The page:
Saint-Michel owes its reputation to the bustling square and to the basilica by the same name, a great example of Gothic style architecture with some astonishing stained-glass windows. Saint-Michel is the place to stroll on market days, to look for a bargain or to wander among café and restaurant terraces in a decidedly relaxed atmosphere, away from the usual bourgeois image of Bordeaux.
Header image: detail of “Saint-Michel” by Les Instantanés de Bordeaux
The “Saint-Mich” neighbourhood
The neighbourhood known as Saint-Michel, or “Saint-Mich” among locals, is composed of the Canteloup and Meynard squares. A popular bastion of the city centre, it has its roots in the medieval Bordeaux of merchants and craftsmen. The barges dumped their cargo of wood at the bottom of Saint-Michel, feeding the carpenters’ workshops in Rue Carpenteyre and the coopers in rue de la Fusterie. The blacksmiths and gunsmiths of the Rue des Faures, the salt merchants of the Quai des Salinières provided salt to the dry meat and fish shops in Rue de la Rousselle.
Saint-Michel has always brought together people from different social and cultural backgrounds. It is the home of successive immigration movements in Bordeaux. After the Spanish and Portuguese during the first half of the twentieth century came the families of the Maghreb in the 1970s. It is the populations of sub-Saharan Africa and Eastern Europe who come to settle here, close to the Capucins market and the flourishing places of groceries, cafés and flea markets.
The Saint-Michel Basilica and “the Arrow” Spire
The basilica sits in a square surrounded by market places, the terraces of cafes and the playgrounds. The current building succeeds a Carolingian chapel, dedicated to the archangel Saint-Michel. In the 9th century, the church was transformed into a parish of sailors, craftsmen and tradesmen working in the Port of the Moon (Bordeaux).
The district developed in the fourteenth century, spurring the construction of a new church, completed in the sixteenth century under the direction of the architect Jean Lebas. This one is distinguished by its flamboyant Gothic style, and by its independent bell tower (similar to Tour Pey Berland next to Cathédrale Saint-André).
The “La Flèche” (arrow/spire) bell tower stands freely only a few meters from the nave. At 114 meters it is the highest point of the city and also the highest bell tower of the French Midi. Cantoned and buttressed at the corners the campanile houses a set of 7 moving bells and 15 fixed bells.
The basilica was enlisted a Historic Monument in 1846 and a UNESCO World Heritage List in 1998 under the Camino de Santiago Pilgrimage Route in France serial sites.
Withstanding to storms and bombs
The spire has suffered many natural disasters and historical conflicts. In addition to the earthquake that shook Bordeaux in 1759, it has been struck several times by lightning. In September 1768 a hurricane blew down the tip of the La Flèche. The bell tower was truncated to the height of 99 m, causing a lot of emotions. Victor Hugo, who during his visit to Bordeaux in 1843 said:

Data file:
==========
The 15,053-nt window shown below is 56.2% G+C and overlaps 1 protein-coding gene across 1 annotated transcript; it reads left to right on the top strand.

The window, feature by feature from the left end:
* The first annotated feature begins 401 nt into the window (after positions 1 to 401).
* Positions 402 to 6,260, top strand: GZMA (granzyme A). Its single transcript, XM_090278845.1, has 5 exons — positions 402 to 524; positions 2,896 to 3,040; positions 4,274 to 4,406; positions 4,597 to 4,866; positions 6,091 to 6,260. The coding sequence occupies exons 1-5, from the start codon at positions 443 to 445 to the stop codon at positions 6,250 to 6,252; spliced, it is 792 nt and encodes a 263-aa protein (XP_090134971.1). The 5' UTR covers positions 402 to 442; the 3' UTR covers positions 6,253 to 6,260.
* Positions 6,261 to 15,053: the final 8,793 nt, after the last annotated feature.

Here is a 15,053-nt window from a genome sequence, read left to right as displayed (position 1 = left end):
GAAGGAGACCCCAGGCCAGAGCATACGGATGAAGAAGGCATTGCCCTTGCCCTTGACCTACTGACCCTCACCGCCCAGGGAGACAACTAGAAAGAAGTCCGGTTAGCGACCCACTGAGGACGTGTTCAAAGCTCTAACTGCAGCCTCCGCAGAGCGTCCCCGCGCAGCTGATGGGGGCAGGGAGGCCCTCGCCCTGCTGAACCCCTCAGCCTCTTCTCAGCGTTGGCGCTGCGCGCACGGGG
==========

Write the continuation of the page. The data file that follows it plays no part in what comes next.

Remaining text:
“The tower, although still crowned with an eight-sided block and eight gables, is rough and truncated at the top. We feel that she is decapitated and dead. The wind and the days pass through her tall arches, window-less and without mullions, as through large bones. It is no longer a steeple, it is the skeleton of a steeple”.
(Excerpt from Momies de Saint-Michel, Alpes et Pyrénées by Victor Hugo)
It was not until 1869 that the work of rebuilding the spire in the Gothic style was completed, under the direction of Paul Abadie, architect of the Sacré Cœur de Paris and Saint Front Cathedral of Périgueux.
The bombings of June 21, 1940, which can be detected on the facade of the basilica, did not spare the stain glass windows of the building. They have since been replaced by modernist windows made by artists Max Ingrand and Jean-Henri Couturat.
The Crypt and the mummies of Saint-Michel
In 1791, the directory of the department ordered the removal of the old parochial ossuary surrounding the church of Saint-Michel. Several dozen mummified bodies were then discovered and moved to the crypt located under the bell tower. The “Mummies of Saint-Michel” remained for a long time visible to the public. In the word of Victor Hugo: “These scary faces, this crowd of sinister or terrifying heads”. They moved and were buried in the Chartreuse cemetery in 1979.
There is video set up as part of the visit that tells the stories of the mummies, among which are “The Living Buried”, the “Family Poisoned by Mushrooms”, or “The African” …
The Saint-Michel neighbourhood enchants with the diversity of its colours, especially on market days when it is covered with stalls brimming with fruits and vegetables. It will especially delight the courageous who will climb the 230 steps of La Flèche to reach the highest point of the city for an exceptional 360 degree panorama.